The Bordeaux region is the largest wine growing region in France with no less than 57 different appellations of wines made from more diverse grapes than any other region. Bordeaux wines are always a blend with the reds made from Cabernet Sauvignon, Cabernet Franc and Merlot; while white wines use Semillon, Sauvignon Blanc and Muscadelle varieties of grapes.
Given the size and diversity of the region, there are several different wine routes to choose from such as the Medoc trail, the Graves & Sauternes trail, the St Emilion & Pomerol trail, to name a few.
Given that we only had one afternoon, we opted for the St Emilion wine route that includes the charming village of St Emilion, which is a UNESCO World Heritage Site. The medieval village, located atop a hill, overlooks the surrounding vineyards and the Dordogne valley. St Emilion has the largest monolithic church in Europe and a large number of ancient buildings, caves and monuments dating from the Middle Ages. You can easily spend a few hours just wandering around the small alleyways and cobbled streets.
Our tour started with a visit to Chateau Beauregard in the Pomerol region. The property was founded in 1677 by Bernard Beauregard but it became a full-scale wine producer only in the 1800s. Since then it has changed hands several times and in 2014 the estate underwent a complete overhaul which gave it a new lease of life after it was bought by the Moulin and Cathiard families – the former also own the Galeries Lafayette chain of stores. The estate grows its vines organically and the grapes are split between Merlot & Cabernet Franc.
The other vineyard we visited was Château Fombrauge, the largest vineyard in the St Emilion region. The chateau is owned by Bernard Magrez a French wine magnate who owns around 40 vineyards globally!
The afternoon was over more quickly than we had hoped for and after two very informative estate tours and a walk through the history-steeped streets of St Emilion it was time to head back to Bordeaux.
We ended the evening with an advance birthday dinner for K at the famed Quanjude – famous for its Peking duck in Beijing – but in these parts known for creating Chinese food in a gourmet style using French techniques and local ingredients. The meal as you can imagine, was one of the best we’ve had.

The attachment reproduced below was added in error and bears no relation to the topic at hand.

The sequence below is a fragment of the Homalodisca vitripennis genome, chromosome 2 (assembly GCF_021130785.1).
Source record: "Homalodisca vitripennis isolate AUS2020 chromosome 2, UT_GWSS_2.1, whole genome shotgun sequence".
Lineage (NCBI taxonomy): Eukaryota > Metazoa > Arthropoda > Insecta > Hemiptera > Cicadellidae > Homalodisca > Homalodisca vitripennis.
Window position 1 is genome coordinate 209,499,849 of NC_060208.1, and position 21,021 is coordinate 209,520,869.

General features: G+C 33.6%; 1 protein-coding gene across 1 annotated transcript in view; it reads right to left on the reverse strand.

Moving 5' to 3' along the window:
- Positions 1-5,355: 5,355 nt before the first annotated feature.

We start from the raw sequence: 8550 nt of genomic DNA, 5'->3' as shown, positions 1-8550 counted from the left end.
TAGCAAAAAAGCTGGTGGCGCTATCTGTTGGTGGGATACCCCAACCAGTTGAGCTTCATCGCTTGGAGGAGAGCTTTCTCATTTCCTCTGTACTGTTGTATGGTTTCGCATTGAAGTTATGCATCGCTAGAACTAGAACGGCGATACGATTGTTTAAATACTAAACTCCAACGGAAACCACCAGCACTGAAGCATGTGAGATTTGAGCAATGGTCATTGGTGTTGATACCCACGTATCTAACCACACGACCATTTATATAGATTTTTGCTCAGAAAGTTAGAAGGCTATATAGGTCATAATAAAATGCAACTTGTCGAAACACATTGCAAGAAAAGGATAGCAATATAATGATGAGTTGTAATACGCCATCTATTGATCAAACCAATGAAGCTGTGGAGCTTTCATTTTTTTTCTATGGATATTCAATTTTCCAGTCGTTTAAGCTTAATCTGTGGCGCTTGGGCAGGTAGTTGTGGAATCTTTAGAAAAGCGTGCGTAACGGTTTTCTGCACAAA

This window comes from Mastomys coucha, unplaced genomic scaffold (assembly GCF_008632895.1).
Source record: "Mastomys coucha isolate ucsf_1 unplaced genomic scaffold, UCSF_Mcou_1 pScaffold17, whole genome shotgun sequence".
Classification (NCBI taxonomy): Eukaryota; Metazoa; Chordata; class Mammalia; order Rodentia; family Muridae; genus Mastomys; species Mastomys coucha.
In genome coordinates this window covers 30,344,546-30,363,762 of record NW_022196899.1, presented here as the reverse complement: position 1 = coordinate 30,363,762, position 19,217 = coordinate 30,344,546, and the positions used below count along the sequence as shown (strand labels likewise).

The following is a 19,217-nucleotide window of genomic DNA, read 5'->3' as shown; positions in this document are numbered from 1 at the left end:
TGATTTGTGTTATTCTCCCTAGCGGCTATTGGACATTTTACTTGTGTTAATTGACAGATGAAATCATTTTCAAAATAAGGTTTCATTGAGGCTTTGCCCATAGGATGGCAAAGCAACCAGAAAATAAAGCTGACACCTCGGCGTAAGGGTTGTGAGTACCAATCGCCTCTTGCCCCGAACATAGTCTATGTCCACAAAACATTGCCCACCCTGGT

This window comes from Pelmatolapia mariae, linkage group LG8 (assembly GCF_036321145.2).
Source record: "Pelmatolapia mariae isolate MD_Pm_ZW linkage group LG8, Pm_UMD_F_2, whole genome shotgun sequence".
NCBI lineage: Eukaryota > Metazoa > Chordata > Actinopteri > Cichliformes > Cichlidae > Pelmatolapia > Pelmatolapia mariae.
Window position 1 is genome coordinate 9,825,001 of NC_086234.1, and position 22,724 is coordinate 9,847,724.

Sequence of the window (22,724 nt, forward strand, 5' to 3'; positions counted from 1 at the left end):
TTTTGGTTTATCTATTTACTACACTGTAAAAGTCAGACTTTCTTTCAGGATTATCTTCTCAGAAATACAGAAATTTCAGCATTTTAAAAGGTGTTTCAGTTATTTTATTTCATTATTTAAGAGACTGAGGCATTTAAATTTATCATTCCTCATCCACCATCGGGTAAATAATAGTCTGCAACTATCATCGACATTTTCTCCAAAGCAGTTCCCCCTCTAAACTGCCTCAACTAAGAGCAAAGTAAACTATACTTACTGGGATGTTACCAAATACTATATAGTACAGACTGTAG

Day 2.5 in Bordeaux
We only had until 5pm on Sunday to explore the rest of the city before taking the train back to Paris. We decided to take a long walk along the riverfront which took us through a fresh food market full of fresh veggies, fruits, different cheeses, freshly baked breads, sea food and a lot of ready to eat stuff. These makers are very common all around France and most locals prefer to shop in these markets for their fresh produce.
Continuing along the promenade, we reached the Cité du Vin, a museum dedicated to wine and its heritage, taking us on a sensory and interactive journey across cultures and ages. The museum is one of the largest of its kind and so be prepared to spend a good 3 hours or more here.
After the museum, we decided to head back to the city centre and just wander around the main square off the Grand Theatre and the surroundding areas. Being Sunday, most of the shops were shut so the main market street was quiet with only restaurants and cafes open. If you are not a shopper, Sunday is the perfect day to explore cities and towns in France as the streets are near empty making walking or driving a pleasure. But bear in mind that in smaller towns most eateries may also be closed!
We ambled the rest of the day away in the beautiful city and soon found ourselves back at the train station already planning our next weekend trip!